God delays in bringing judgement on this world though because he knows that the evil ones have wrapped their roots around all of us.  Also, God’s delay in judgement is completely gracious on His part.  He is giving more people time to repent and to come to Him.  We’re reminded of that in 2 Peter 3:8,9

“But do not forget this one thing, dear friends: With the Lord a day is like a thousand years, and a thousand years are like a day. The Lord is not slow in keeping his promise, as some understand slowness. He is patient with you, not wanting anyone to perish, but everyone to come to repentance.”

While the sin that has been brought into the world can be blamed on Satan, we need to remember that Scripture tells us that Satan’s activity never jeopardizes God’s sovereignty, and it also never removes the accountability that we have on our own.  We only sin if WE choose to sin.  I Corinthians 10:13 tells us

“No temptation has seized you except what is common to man. And God is faithful; he will not let you be tempted beyond what you can bear. But when you are tempted, he will also provide a way out so that you can stand up under it.”

I’ve never really liked doing the old fashioned “hell fire and brimstone” type sermons – but you just can’t really avoid it in this parable.  The truth of the matter is this:  Heaven and Hell are both very real – and Jesus describes the two places here.

Hell – Jesus says – is reserved for everything that causes sin and all who do evil.  What will happen to them?  They will be thrown into the fiery furnace, where there will be weeping and gnashing of teeth.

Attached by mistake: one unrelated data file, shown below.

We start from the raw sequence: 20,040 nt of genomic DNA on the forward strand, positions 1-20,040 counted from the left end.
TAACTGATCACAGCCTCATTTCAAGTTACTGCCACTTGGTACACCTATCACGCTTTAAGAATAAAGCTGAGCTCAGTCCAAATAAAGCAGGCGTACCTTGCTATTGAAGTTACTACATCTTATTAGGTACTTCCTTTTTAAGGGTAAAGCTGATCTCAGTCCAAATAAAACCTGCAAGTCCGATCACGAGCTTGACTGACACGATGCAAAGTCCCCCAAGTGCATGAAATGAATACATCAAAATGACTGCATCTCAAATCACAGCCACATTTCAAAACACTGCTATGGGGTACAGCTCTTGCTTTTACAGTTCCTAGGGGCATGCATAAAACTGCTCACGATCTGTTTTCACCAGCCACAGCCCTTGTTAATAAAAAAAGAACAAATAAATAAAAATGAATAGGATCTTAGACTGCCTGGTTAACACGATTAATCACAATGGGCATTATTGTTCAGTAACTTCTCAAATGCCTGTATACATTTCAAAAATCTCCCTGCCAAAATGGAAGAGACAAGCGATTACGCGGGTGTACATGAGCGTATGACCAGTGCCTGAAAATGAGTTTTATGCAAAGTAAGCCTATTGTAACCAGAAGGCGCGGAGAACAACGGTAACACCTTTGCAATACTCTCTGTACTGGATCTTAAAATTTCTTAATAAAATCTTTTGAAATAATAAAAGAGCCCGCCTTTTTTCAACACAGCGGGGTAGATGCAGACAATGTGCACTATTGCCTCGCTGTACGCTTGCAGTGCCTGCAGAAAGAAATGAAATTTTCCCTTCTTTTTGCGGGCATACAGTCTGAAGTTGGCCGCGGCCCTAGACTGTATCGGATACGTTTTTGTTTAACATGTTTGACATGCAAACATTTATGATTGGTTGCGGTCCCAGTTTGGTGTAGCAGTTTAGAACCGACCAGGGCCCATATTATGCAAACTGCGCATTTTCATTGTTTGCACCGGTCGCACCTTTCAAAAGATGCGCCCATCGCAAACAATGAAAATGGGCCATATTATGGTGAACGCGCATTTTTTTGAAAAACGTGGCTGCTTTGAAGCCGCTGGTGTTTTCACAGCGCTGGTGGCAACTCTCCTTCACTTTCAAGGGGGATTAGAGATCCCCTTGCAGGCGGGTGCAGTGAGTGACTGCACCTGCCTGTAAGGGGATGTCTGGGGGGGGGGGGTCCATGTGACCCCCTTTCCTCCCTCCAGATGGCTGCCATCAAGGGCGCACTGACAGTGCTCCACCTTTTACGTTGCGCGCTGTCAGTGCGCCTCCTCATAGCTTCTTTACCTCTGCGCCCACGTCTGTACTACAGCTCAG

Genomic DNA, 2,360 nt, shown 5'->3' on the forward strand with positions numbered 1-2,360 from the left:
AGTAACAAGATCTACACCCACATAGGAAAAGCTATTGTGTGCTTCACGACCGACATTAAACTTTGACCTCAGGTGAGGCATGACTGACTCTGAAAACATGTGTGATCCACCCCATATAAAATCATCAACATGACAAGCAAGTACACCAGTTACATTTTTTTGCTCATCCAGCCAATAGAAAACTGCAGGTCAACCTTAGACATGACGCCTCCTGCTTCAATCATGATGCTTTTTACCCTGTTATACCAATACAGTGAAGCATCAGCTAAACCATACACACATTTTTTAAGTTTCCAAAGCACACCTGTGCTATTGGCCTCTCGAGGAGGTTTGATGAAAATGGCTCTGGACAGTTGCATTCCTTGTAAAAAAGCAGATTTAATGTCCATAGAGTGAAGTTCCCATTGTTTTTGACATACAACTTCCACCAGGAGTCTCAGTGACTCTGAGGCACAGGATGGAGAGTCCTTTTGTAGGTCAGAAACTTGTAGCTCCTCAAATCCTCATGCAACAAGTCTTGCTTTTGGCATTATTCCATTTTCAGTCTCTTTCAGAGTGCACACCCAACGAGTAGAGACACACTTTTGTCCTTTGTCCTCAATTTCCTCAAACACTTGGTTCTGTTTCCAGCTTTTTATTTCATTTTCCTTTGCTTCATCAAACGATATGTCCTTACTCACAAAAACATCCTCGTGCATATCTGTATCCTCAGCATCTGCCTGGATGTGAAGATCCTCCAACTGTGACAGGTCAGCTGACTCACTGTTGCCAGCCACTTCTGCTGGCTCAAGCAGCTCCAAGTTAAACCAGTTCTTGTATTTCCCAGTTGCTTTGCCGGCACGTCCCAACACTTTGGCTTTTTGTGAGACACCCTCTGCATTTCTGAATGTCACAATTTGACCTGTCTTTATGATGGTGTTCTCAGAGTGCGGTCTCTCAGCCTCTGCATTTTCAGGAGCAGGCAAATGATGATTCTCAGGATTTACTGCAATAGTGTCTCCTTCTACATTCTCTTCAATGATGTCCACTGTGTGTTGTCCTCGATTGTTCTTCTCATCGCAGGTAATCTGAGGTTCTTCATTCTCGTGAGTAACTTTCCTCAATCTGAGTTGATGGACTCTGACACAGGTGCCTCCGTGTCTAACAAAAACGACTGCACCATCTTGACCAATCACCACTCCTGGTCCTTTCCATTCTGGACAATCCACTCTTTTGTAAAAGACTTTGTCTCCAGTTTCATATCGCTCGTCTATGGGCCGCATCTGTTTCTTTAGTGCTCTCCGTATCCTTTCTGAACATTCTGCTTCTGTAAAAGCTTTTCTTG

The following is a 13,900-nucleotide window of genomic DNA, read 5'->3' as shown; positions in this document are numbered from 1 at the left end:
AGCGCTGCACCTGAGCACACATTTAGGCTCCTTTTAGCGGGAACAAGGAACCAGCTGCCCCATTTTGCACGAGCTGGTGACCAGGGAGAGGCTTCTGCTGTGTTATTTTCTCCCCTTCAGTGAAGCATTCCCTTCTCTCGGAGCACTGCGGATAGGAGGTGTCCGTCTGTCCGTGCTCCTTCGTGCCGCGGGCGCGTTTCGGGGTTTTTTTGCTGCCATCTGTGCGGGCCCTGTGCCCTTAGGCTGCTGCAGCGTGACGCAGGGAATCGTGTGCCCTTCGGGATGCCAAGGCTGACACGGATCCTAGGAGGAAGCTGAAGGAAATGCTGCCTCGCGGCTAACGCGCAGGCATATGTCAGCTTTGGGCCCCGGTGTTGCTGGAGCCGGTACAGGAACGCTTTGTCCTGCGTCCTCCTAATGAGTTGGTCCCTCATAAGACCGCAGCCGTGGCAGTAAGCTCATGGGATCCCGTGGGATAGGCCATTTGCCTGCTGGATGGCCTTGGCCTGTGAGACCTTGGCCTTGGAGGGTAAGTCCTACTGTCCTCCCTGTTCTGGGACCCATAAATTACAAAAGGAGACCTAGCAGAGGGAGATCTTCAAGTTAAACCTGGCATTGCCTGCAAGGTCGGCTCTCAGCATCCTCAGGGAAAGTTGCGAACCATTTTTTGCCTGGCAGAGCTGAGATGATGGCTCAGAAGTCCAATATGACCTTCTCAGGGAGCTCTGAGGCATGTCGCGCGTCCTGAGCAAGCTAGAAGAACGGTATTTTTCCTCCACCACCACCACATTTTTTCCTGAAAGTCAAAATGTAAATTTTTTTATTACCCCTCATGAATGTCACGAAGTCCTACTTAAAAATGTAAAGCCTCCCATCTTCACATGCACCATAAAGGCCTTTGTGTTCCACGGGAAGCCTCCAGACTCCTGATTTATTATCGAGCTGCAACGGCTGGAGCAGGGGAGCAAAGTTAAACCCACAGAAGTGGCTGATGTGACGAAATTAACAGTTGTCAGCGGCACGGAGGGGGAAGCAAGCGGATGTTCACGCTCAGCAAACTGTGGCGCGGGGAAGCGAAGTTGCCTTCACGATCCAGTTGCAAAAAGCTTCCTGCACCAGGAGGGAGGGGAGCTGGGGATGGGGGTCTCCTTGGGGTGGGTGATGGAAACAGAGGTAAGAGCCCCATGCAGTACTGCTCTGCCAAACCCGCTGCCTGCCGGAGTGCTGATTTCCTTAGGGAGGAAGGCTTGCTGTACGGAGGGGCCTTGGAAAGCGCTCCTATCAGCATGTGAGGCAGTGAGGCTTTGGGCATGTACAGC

Oh, but the righteous – he promises – get this – radiant glory.  Those who do God’s will by becoming disciples of Christ.

The harvest is coming.  I can’t stop that, nor do I want to stop that.  One day, Jesus will come and bring together all the good wheat, those who have dedicated to living their lives for Him, and take us all home to be with Him – for eternity – and Jesus promises us radiant glory.  I know I can’t be alone in saying that sounds so much better than what is reserved for the weeds –

The Parable of the Sower (From my series entitled “Once Upon a Time: Lessons from the Master Storyteller”)

Image

Sunday, we began our new series on the study of the parables.  We began with the “Power” parables from Matthew 13, the first of which is the parable of “The Sower.”  It goes like this, from Matthew 13:1-9 – 

That same day Jesus went out of the house and sat by the lake. Such large crowds gathered around him that he got into a boat and sat in it, while all the people stood on the shore. Then he told them many things in parables, saying: “A farmer went out to sow his seed. As he was scattering the seed, some fell along the path, and the birds came and ate it up. Some fell on rocky places, where it did not have much soil. It sprang up quickly, because the soil was shallow. But when the sun came up, the plants were scorched, and they withered because they had no root. Other seed fell among thorns, which grew up and choked the plants. Still other seed fell on good soil, where it produced a crop—a hundred, sixty or thirty times what was sown. He who has ears, let him hear.”